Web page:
Mito research around the world

Vatiquinone (PTC-743)

Vatiquinone is an investigational treatment that is structurally related to vitamin E and can be broadly classified as an antioxidant. It is being developed by PTC Therapeutics, who acquired BioElectron in October 2019.

How does it work?

When the mitochondria don’t function properly, this results in the production of abnormally high amounts of reactive oxygen and nitrogen species, which causes a redox imbalance and glutathione deficiency.  It is thought to improve the redox imbalance by increasing levels of glutathione within cells.

What is it supposed to do?

Vatiquinone is supposed to increase the amount of energy the mitochondria can produce which could reduce some of the symptoms of mitochondrial disease.

Is it a cure?

Unfortunately not, Vatiquinone does not correct the inherited disorder of energy metabolism or mitochondrial disease and is not expected to be a cure.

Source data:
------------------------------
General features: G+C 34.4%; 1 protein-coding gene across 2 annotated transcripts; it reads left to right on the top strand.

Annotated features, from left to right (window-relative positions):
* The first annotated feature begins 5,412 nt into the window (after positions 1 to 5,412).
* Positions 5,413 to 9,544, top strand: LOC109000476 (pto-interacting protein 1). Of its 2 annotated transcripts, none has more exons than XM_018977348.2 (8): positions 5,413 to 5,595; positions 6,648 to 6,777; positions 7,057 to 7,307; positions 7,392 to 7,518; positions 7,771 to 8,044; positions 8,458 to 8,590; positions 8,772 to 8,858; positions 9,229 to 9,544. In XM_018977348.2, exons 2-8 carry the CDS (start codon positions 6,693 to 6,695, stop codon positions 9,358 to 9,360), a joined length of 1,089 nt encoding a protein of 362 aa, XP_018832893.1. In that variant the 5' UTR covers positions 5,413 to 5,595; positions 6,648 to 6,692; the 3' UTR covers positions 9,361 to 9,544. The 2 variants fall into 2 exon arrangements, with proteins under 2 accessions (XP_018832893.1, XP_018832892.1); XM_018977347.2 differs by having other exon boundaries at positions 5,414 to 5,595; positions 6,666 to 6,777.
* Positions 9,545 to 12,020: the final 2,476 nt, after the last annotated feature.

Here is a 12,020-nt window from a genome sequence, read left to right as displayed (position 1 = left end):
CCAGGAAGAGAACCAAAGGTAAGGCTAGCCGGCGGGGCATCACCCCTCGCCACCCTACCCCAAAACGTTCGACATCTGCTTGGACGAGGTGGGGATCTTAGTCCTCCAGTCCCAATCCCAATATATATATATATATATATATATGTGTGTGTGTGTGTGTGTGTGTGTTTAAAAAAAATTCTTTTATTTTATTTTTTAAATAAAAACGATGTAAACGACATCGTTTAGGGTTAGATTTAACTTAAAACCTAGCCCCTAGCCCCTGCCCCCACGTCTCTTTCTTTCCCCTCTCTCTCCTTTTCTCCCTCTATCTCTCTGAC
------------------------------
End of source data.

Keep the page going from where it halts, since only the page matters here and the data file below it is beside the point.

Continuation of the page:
What types of mitochondrial disease could it treat?

Vatiquinone has been investigated in a number of clinical trials and an emergency access program. The majority of studies have been exploratory, open label trials involving relatively few patients. Studies have been conducted in a number of mitochondrial diseases, including polymerase γ (POLG) deficiency, Leigh syndrome, Mitochondrial Encephalopathy (MELAS), mtDNA deletion syndrome, Leber’s hereditary optic neuropathy (LHON) and RARS2 deficiency.

Are there any current trials?

Vatiquinone is currently being tested in a phase 3 trial (MIT-E) to evaluate the safety and efficacy in patients with mitochondrial disease and refractory epilepsy. The study will be conducted in an estimated 60 patients up to 18 years of age with mitochondrial disease and drug resistant epilepsy, including Leigh syndrome, MELAS, Pontocerebellar Hypoplasia Type 6 (PCH6) and Alpers syndrome.

The study is a parallel-arm, double-blind, placebo-controlled study with a screening phase that includes a 28-day run-in stage to establish baseline seizure frequency, followed by a 24-week, randomized, placebo-controlled phase. After completion of the randomized, placebo-controlled phase, participants may enter a 48-week, long-term, extension phase during which they will receive open-label treatment with vatiquinone. Further details are available here.

Back to Mito Research Around the World